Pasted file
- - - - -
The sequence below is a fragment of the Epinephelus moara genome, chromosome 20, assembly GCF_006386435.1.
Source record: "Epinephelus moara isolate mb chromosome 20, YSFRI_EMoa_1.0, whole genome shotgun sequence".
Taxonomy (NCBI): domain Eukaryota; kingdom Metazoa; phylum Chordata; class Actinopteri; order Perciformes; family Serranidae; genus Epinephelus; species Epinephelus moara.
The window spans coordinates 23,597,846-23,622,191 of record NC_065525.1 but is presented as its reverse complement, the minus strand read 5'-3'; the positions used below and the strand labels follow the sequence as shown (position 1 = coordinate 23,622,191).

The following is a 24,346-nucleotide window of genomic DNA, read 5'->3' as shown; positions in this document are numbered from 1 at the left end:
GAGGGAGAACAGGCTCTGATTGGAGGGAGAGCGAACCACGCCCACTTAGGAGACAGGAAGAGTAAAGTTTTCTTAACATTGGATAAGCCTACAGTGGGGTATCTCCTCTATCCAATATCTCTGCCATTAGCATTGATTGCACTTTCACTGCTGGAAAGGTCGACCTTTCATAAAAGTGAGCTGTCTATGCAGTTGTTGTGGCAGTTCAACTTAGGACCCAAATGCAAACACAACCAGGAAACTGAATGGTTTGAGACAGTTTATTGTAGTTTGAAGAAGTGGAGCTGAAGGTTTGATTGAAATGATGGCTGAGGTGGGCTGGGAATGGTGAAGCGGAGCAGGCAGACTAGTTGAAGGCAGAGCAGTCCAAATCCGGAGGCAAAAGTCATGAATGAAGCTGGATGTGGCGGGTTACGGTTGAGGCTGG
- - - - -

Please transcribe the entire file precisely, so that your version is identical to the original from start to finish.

The sequence below is a fragment of the Epinephelus moara genome, chromosome 20, assembly GCF_006386435.1.
Source record: "Epinephelus moara isolate mb chromosome 20, YSFRI_EMoa_1.0, whole genome shotgun sequence".
Taxonomy (NCBI): domain Eukaryota; kingdom Metazoa; phylum Chordata; class Actinopteri; order Perciformes; family Serranidae; genus Epinephelus; species Epinephelus moara.
The window spans coordinates 23,597,846-23,622,191 of record NC_065525.1 but is presented as its reverse complement, the minus strand read 5'-3'; the positions used below and the strand labels follow the sequence as shown (position 1 = coordinate 23,622,191).

The following is a 24,346-nucleotide window of genomic DNA, read 5'->3' as shown; positions in this document are numbered from 1 at the left end:
GAGGGAGAACAGGCTCTGATTGGAGGGAGAGCGAACCACGCCCACTTAGGAGACAGGAAGAGTAAAGTTTTCTTAACATTGGATAAGCCTACAGTGGGGTATCTCCTCTATCCAATATCTCTGCCATTAGCATTGATTGCACTTTCACTGCTGGAAAGGTCGACCTTTCATAAAAGTGAGCTGTCTATGCAGTTGTTGTGGCAGTTCAACTTAGGACCCAAATGCAAACACAACCAGGAAACTGAATGGTTTGAGACAGTTTATTGTAGTTTGAAGAAGTGGAGCTGAAGGTTTGATTGAAATGATGGCTGAGGTGGGCTGGGAATGGTGAAGCGGAGCAGGCAGACTAGTTGAAGGCAGAGCAGTCCAAATCCGGAGGCAAAAGTCATGAATGAAGCTGGATGTGGCGGGTTACGGTTGAGGCTGG